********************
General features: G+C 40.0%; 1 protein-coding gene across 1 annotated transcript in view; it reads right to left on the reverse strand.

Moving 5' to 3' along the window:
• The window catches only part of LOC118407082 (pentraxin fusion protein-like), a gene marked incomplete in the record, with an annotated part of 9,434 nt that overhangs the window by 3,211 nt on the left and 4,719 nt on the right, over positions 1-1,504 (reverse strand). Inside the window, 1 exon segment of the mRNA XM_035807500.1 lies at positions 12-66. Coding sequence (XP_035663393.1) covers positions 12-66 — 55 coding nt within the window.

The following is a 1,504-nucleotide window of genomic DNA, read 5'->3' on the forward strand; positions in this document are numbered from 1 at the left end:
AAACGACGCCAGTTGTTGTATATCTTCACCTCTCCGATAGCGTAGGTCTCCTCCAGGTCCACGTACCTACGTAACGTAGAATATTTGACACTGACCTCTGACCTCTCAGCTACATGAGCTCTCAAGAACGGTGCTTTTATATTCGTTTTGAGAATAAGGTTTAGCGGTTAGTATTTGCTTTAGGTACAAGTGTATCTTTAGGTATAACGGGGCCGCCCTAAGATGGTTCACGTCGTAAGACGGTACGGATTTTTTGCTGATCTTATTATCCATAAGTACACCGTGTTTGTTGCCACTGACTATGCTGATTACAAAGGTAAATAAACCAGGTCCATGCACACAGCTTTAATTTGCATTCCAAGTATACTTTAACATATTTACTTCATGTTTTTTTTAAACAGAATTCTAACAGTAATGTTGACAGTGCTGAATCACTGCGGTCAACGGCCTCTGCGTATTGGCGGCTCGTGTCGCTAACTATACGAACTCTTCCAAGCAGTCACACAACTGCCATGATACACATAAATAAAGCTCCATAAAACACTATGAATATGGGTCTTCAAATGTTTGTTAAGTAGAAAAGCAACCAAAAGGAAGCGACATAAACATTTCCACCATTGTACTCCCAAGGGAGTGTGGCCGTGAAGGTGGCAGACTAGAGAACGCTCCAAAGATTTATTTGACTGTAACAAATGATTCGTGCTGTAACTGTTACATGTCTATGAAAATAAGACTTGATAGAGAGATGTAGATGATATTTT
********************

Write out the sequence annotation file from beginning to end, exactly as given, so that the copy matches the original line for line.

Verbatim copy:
General features: G+C 40.0%; 1 protein-coding gene across 1 annotated transcript in view; it reads right to left on the reverse strand.

Moving 5' to 3' along the window:
• The window catches only part of LOC118407082 (pentraxin fusion protein-like), a gene marked incomplete in the record, with an annotated part of 9,434 nt that overhangs the window by 3,211 nt on the left and 4,719 nt on the right, over positions 1-1,504 (reverse strand). Inside the window, 1 exon segment of the mRNA XM_035807500.1 lies at positions 12-66. Coding sequence (XP_035663393.1) covers positions 12-66 — 55 coding nt within the window.

The following is a 1,504-nucleotide window of genomic DNA, read 5'->3' on the forward strand; positions in this document are numbered from 1 at the left end:
AAACGACGCCAGTTGTTGTATATCTTCACCTCTCCGATAGCGTAGGTCTCCTCCAGGTCCACGTACCTACGTAACGTAGAATATTTGACACTGACCTCTGACCTCTCAGCTACATGAGCTCTCAAGAACGGTGCTTTTATATTCGTTTTGAGAATAAGGTTTAGCGGTTAGTATTTGCTTTAGGTACAAGTGTATCTTTAGGTATAACGGGGCCGCCCTAAGATGGTTCACGTCGTAAGACGGTACGGATTTTTTGCTGATCTTATTATCCATAAGTACACCGTGTTTGTTGCCACTGACTATGCTGATTACAAAGGTAAATAAACCAGGTCCATGCACACAGCTTTAATTTGCATTCCAAGTATACTTTAACATATTTACTTCATGTTTTTTTTAAACAGAATTCTAACAGTAATGTTGACAGTGCTGAATCACTGCGGTCAACGGCCTCTGCGTATTGGCGGCTCGTGTCGCTAACTATACGAACTCTTCCAAGCAGTCACACAACTGCCATGATACACATAAATAAAGCTCCATAAAACACTATGAATATGGGTCTTCAAATGTTTGTTAAGTAGAAAAGCAACCAAAAGGAAGCGACATAAACATTTCCACCATTGTACTCCCAAGGGAGTGTGGCCGTGAAGGTGGCAGACTAGAGAACGCTCCAAAGATTTATTTGACTGTAACAAATGATTCGTGCTGTAACTGTTACATGTCTATGAAAATAAGACTTGATAGAGAGATGTAGATGATATTTT